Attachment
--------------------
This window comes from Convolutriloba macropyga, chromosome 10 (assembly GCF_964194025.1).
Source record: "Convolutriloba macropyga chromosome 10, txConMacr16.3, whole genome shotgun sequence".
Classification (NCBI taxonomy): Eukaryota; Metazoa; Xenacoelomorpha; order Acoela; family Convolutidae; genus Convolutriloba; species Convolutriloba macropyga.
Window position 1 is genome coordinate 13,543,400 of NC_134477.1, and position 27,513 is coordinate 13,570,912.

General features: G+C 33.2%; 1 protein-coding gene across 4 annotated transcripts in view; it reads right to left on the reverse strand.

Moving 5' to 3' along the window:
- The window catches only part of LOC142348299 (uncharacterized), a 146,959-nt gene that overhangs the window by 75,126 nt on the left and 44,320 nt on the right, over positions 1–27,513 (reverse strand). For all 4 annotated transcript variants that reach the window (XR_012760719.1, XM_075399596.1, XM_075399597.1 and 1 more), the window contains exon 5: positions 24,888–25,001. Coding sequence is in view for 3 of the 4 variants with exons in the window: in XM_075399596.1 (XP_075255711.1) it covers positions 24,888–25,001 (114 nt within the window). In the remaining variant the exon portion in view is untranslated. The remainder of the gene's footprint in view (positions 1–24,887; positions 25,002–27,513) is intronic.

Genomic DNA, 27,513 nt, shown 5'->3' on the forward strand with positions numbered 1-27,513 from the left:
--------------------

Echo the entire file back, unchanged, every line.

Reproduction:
This window comes from Convolutriloba macropyga, chromosome 10 (assembly GCF_964194025.1).
Source record: "Convolutriloba macropyga chromosome 10, txConMacr16.3, whole genome shotgun sequence".
Classification (NCBI taxonomy): Eukaryota; Metazoa; Xenacoelomorpha; order Acoela; family Convolutidae; genus Convolutriloba; species Convolutriloba macropyga.
Window position 1 is genome coordinate 13,543,400 of NC_134477.1, and position 27,513 is coordinate 13,570,912.

General features: G+C 33.2%; 1 protein-coding gene across 4 annotated transcripts in view; it reads right to left on the reverse strand.

Moving 5' to 3' along the window:
- The window catches only part of LOC142348299 (uncharacterized), a 146,959-nt gene that overhangs the window by 75,126 nt on the left and 44,320 nt on the right, over positions 1–27,513 (reverse strand). For all 4 annotated transcript variants that reach the window (XR_012760719.1, XM_075399596.1, XM_075399597.1 and 1 more), the window contains exon 5: positions 24,888–25,001. Coding sequence is in view for 3 of the 4 variants with exons in the window: in XM_075399596.1 (XP_075255711.1) it covers positions 24,888–25,001 (114 nt within the window). In the remaining variant the exon portion in view is untranslated. The remainder of the gene's footprint in view (positions 1–24,887; positions 25,002–27,513) is intronic.

Genomic DNA, 27,513 nt, shown 5'->3' on the forward strand with positions numbered 1-27,513 from the left: